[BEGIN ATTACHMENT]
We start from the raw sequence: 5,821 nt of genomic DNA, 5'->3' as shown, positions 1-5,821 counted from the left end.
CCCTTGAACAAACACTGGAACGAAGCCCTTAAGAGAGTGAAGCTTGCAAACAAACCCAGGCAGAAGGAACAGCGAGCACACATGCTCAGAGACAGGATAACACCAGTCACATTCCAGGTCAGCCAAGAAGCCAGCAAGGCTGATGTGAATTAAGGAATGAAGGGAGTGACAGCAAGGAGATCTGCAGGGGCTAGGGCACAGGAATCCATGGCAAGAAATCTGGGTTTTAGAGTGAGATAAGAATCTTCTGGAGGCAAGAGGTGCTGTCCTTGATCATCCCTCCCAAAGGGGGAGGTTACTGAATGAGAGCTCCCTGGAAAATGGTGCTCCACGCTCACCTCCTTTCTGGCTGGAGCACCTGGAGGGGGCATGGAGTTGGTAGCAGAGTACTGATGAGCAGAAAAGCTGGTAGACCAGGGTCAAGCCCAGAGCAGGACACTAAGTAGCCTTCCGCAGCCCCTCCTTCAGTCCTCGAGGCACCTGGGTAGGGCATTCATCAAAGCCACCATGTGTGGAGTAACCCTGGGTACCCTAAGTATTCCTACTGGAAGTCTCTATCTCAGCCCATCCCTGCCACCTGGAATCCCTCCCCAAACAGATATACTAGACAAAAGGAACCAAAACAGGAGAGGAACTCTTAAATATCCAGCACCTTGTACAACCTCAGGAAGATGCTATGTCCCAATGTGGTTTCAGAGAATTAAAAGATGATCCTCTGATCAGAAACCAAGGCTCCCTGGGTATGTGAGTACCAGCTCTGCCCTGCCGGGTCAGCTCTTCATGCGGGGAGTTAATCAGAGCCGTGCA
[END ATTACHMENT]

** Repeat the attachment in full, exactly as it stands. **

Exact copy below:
We start from the raw sequence: 5,821 nt of genomic DNA, 5'->3' as shown, positions 1-5,821 counted from the left end.
CCCTTGAACAAACACTGGAACGAAGCCCTTAAGAGAGTGAAGCTTGCAAACAAACCCAGGCAGAAGGAACAGCGAGCACACATGCTCAGAGACAGGATAACACCAGTCACATTCCAGGTCAGCCAAGAAGCCAGCAAGGCTGATGTGAATTAAGGAATGAAGGGAGTGACAGCAAGGAGATCTGCAGGGGCTAGGGCACAGGAATCCATGGCAAGAAATCTGGGTTTTAGAGTGAGATAAGAATCTTCTGGAGGCAAGAGGTGCTGTCCTTGATCATCCCTCCCAAAGGGGGAGGTTACTGAATGAGAGCTCCCTGGAAAATGGTGCTCCACGCTCACCTCCTTTCTGGCTGGAGCACCTGGAGGGGGCATGGAGTTGGTAGCAGAGTACTGATGAGCAGAAAAGCTGGTAGACCAGGGTCAAGCCCAGAGCAGGACACTAAGTAGCCTTCCGCAGCCCCTCCTTCAGTCCTCGAGGCACCTGGGTAGGGCATTCATCAAAGCCACCATGTGTGGAGTAACCCTGGGTACCCTAAGTATTCCTACTGGAAGTCTCTATCTCAGCCCATCCCTGCCACCTGGAATCCCTCCCCAAACAGATATACTAGACAAAAGGAACCAAAACAGGAGAGGAACTCTTAAATATCCAGCACCTTGTACAACCTCAGGAAGATGCTATGTCCCAATGTGGTTTCAGAGAATTAAAAGATGATCCTCTGATCAGAAACCAAGGCTCCCTGGGTATGTGAGTACCAGCTCTGCCCTGCCGGGTCAGCTCTTCATGCGGGGAGTTAATCAGAGCCGTGCA